Design work on the proposed extension of Fourth Street, connecting N. Court Street to Elm, can now proceed - the city has agreed to be responsible for any cost overruns.
>While the design and other technical aspects of the project will be dealt with by ODOT, the city will manage the construction project and be responsible for any overruns ... which ODOT says with assurance is not likely to happen
The city was recently awarded a Local Street Network grant to fund the extension. City officials asked that Oregon Department of Transportation staff provide technical services of engineering, right-of-way acquisition, environmental and hazardous materials testing and construction administration. ODOT wanted to make sure that the city)s responsibilities were acceptable.
"In the unlikely event," ODOT's regional manager Gary Farnsworth told the city council, "of a budget overrun, ODOT will not be responsible. The city controls the project at every step and if an overrun happened the city would have to decide what to do."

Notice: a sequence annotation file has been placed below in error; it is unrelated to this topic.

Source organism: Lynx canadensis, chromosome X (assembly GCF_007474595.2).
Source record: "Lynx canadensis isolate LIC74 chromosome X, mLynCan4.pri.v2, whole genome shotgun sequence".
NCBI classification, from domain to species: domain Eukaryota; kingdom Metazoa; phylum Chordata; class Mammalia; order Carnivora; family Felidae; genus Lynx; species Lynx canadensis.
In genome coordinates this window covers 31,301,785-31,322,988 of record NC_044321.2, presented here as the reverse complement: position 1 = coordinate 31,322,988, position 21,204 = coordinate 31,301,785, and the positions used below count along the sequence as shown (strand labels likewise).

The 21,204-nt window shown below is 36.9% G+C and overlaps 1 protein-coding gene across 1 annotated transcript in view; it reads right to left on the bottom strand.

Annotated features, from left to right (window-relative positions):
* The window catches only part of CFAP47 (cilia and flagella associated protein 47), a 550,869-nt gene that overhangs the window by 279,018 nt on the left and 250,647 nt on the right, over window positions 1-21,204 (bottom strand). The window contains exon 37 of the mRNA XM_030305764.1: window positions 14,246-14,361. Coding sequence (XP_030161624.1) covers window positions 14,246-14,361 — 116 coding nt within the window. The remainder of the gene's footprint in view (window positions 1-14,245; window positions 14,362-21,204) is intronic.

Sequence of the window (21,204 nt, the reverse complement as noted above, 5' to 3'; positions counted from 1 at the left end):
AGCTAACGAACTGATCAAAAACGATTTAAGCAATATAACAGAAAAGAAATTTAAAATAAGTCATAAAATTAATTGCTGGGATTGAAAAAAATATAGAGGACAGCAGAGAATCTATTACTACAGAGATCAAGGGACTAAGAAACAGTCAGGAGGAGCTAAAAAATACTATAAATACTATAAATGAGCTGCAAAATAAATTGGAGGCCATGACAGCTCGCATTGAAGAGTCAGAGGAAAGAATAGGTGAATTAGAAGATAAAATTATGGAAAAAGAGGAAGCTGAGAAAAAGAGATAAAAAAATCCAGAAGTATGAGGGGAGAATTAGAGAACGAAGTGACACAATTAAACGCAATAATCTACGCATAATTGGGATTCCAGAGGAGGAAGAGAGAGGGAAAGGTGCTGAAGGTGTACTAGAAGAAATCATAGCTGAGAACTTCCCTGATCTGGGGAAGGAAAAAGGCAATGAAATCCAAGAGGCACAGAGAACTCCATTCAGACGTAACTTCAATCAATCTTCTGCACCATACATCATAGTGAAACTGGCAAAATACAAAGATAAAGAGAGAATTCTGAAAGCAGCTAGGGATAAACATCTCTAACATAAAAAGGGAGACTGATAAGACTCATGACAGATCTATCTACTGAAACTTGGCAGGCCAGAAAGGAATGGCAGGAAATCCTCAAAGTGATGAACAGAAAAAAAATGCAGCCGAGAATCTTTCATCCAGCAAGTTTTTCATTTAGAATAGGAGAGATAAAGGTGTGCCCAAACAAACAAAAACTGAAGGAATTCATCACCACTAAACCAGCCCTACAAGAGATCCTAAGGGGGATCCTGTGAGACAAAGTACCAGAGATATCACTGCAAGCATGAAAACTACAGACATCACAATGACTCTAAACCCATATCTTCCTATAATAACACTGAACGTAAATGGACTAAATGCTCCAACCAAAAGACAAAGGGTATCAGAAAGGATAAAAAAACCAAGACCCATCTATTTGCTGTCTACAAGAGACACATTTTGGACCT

City staff have developed cost estimates for the two-block long project, and expect the job to end up about $40,000 less than the amount of the grant. But, council man Jerry Blank wanted to know, "if the full $475,000 was spent and the job not done, can we just shut it down?"
The city could take whatever steps it deems necessary in that case, Farnsworth said. Once ODOT's appraisal and design work is completed, Farnsworth said, there will be a decision point. "We'll know what the complete cost will be. There will also be other decision points along the way."
Okay, Blank continued, "we)re stuck with overruns. If there is an 'under run' do we keep that money for other projects?"
The ODOT answers was "No. The LSN funds can only be used for projects like this and any extra funds have to be returned. You)d have to go through the grant process to get it back."
These are state funds, Farnsworth added, and everybody has to follow the state rules.
If everything goes according to schedule, construction bid opening is set for about a year from now and the entire project will be completed by Nov. 2002.